[Local Data] Caffeine intake and mineral metabolism among various maternal vitamin D statuses

3 min read /
General Nutrition Obstetrics / Gynaecology
Caffeine intake and mineral metabolism

A recently published local study is the first to demonstrate that health consequences of caffeine intake during pregnancy may differ across women based on their serum 25(OH)D concentrations. Peripheral blood samples from 181 randomly selected healthy pregnant women were collected. Information of their demographic and dietary intake were collected via questionnaires.


  • 181 pregnant women who were recruited at their 25th to 35th gestational week


  • Vitamin D status was determined by the total serum 25(OH)D concentration, which was defined as 25(OH)D3 + 25(OH)D2 – 3-Epi-25(OH)D3
    • According to the clinical practice guidelines of the Endocrine Society Task Force on Vitamin D,
      • Vitamin D insufficiency is defined as 25(OH)D concentration < 75 nmol/L
      • Vitamin D sufficiency is defined as 25(OH)D concentration ≥ 75 nmol/L
  • Mineral metabolism was measured by serum levels of various markers: albumin, alkaline phosphatase (ALP), calcium, phosphate and ferritin
  • The level of caffeine intake was calculated based on the Food Frequency Questionnaire (eFFQ) completed by subjects
    • Tool: Nutrition Analysis and Fitness software Food Processor with reference to the USDA food composition table, and the traditional Chinese and local Hong Kong food composition tables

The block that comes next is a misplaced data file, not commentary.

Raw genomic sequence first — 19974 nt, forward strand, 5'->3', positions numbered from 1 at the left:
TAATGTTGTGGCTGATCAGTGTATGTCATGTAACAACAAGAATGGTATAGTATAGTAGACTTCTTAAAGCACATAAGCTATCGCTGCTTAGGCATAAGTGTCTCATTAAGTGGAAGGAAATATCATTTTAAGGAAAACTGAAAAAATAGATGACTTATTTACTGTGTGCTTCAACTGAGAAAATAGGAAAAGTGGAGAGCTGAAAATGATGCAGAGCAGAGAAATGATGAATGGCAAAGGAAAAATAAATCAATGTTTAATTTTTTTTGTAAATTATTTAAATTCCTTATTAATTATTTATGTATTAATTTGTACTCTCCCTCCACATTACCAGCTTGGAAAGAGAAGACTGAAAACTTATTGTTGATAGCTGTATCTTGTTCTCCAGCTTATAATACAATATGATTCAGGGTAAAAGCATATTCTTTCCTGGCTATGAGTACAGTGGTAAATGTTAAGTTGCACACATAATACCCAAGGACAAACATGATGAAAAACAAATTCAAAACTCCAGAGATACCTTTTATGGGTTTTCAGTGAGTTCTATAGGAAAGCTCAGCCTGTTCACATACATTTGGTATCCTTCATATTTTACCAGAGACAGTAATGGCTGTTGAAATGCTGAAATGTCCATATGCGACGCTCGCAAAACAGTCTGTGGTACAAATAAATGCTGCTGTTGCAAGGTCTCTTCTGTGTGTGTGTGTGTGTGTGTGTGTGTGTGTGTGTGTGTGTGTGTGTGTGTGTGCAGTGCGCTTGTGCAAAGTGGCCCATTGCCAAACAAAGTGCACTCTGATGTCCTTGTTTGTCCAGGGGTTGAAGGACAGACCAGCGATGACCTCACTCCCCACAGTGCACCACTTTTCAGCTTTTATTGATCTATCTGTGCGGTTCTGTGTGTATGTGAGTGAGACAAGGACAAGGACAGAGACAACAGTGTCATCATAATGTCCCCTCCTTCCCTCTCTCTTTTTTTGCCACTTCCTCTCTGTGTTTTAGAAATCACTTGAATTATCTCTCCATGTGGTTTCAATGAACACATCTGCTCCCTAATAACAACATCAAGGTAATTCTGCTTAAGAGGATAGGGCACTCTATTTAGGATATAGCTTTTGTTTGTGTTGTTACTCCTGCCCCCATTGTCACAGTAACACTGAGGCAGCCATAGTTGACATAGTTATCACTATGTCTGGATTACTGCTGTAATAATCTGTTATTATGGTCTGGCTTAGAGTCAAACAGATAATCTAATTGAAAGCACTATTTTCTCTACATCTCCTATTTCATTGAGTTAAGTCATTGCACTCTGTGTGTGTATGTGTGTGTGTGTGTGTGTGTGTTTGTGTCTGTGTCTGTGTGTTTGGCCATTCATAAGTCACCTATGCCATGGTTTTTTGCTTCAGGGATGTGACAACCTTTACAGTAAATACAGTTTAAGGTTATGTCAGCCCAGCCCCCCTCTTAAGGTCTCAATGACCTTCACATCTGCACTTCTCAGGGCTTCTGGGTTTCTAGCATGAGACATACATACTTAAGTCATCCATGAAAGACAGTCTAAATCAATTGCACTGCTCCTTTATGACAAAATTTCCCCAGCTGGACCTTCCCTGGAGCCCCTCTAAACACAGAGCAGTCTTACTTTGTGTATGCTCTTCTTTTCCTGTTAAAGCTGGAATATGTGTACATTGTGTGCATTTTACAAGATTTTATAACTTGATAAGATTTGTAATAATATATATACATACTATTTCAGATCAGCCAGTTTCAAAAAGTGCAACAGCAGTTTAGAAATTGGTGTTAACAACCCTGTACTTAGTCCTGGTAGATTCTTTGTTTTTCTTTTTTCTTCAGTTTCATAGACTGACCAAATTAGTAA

• Average age of subjects: 32.9 years
  • Vitamin D insufficient: 27.6% (50 out of 181)
  • Vitamin D sufficient: 72.4% (131 out of 181)
  • An association between more caffeine intake and lower serum ALP levels among vitamin D-sufficient pregnant women was observed in univariate regression analyses (β = -0.24, p = 0.006)
    • The association persisted after adjusting for maternal age, family income, sun exposure intensity, and vitamin D supplementation duration
  • No association between caffeine intake and any of the biochemical indicators within the vitamin D-insufficient subgroup was observed


  • Among vitamin D-sufficient pregnant women, caffeine intake was associated with lower serum ALP levels, indicating that vitamin D status might be a potential modifier of health outcomes of caffeine consumption during pregnancy

Link to the full article:


Tung KTS et al. Total 25(OH)D concentration moderates the association between caffeine consumption and the alkaline phosphatase level in pregnant women. Nutrients. 2022;14(8):1616.

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